of aliens and vulnerable minorities;"
- the fact that "complaints against police are handled by an internal
police inspectorate, while criminal investigations are handled by the
Interior Ministry which has overall responsibility for police," a
system the Committee termed as "lack[ing] objectivity and credibility
and would seem to facilitate impunity for police involved in human
rights violations." The Committee requested the government to
"establish an independent body with authority to receive and
investigate all complaints of excessive use of force and other abuses
of power by the police;"
- "the lack of independent mechanisms for monitoring the practical
implementation of rights." While "welcoming the creation of the
institution of the Ombudsman for investigating individual
complaints,"the Committee noted that "his or her powers are limited to
recommendations covering the public sector," and that "the
Commissioner for Human Rights is a government official and the Council
of Human Rights an advisory body" with "no mandate to deal with
individual complaints relating to human rights." In view of these
deficiencies, the Committee asked the government to "adopt measures to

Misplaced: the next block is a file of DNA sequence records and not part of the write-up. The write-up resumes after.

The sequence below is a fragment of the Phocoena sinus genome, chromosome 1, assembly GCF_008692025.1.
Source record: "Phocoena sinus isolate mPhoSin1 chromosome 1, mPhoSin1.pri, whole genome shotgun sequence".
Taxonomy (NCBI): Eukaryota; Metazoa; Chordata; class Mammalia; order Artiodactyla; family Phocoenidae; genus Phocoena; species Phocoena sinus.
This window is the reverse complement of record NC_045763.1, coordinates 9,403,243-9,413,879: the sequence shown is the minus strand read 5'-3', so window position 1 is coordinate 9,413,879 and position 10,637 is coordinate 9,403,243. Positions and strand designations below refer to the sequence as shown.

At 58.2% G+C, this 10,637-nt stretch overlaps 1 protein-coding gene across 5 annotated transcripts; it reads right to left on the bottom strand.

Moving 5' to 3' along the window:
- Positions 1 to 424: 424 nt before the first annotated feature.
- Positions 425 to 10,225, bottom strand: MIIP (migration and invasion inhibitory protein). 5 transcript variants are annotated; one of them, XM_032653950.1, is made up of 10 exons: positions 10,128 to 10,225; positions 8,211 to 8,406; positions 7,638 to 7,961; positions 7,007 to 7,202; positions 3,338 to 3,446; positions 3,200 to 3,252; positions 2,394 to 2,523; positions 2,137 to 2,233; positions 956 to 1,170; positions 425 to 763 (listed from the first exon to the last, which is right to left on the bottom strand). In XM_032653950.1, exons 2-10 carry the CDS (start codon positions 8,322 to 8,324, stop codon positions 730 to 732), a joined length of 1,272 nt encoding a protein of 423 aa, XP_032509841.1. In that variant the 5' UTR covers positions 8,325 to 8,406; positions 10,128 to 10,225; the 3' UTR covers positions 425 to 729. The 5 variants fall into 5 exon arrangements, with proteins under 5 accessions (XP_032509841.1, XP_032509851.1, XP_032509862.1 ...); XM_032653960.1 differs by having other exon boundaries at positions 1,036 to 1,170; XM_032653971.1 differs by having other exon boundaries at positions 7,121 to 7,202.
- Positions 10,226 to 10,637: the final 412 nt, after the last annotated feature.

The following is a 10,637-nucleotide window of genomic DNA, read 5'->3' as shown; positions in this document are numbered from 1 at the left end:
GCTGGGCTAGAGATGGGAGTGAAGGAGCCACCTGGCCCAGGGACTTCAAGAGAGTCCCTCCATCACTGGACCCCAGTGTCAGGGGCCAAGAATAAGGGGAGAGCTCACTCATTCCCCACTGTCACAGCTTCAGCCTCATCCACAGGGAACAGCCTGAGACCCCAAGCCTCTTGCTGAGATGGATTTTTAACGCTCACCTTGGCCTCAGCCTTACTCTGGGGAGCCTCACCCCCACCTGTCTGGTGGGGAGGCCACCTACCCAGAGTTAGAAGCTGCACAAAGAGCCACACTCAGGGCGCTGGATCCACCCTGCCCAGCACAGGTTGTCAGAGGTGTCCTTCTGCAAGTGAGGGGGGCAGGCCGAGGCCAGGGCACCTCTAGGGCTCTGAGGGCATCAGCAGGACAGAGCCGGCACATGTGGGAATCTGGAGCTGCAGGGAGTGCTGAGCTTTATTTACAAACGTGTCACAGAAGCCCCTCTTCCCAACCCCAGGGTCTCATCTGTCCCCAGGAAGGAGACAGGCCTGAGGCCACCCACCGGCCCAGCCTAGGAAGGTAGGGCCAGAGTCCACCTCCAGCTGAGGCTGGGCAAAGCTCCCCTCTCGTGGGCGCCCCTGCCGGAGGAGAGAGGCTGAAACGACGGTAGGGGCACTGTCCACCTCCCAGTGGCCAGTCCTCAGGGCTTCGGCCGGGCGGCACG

establish effective independent monitoring mechanisms for
implementation of Covenant rights, particularly in the area of
discrimination;"
- the "apparently low level of awareness amongst the public of the
provisions of the Covenant and the Optional Protocol procedure" In
this regard, the Committee emphasised the obligation of the government
to "publicise the provisions of the Covenant and the availability of
the individual complaints mechanism provided in the Optional Protocol"
as well as "the present examination of its initial report by the
Committee, and, in particular, these concluding observations."
 
Finally, pursuant to the Committee's rules of procedure, which
authorise requests for additional information on specific issues which
state reports fail to adequately address, the Committee asked the
Czech government to "forward information within twelve months on the
implementation of the Committee's recommendations regarding [inter
alia] special schools […] and the investigation of complaints against
police officials." As to the "information concerning the remainder of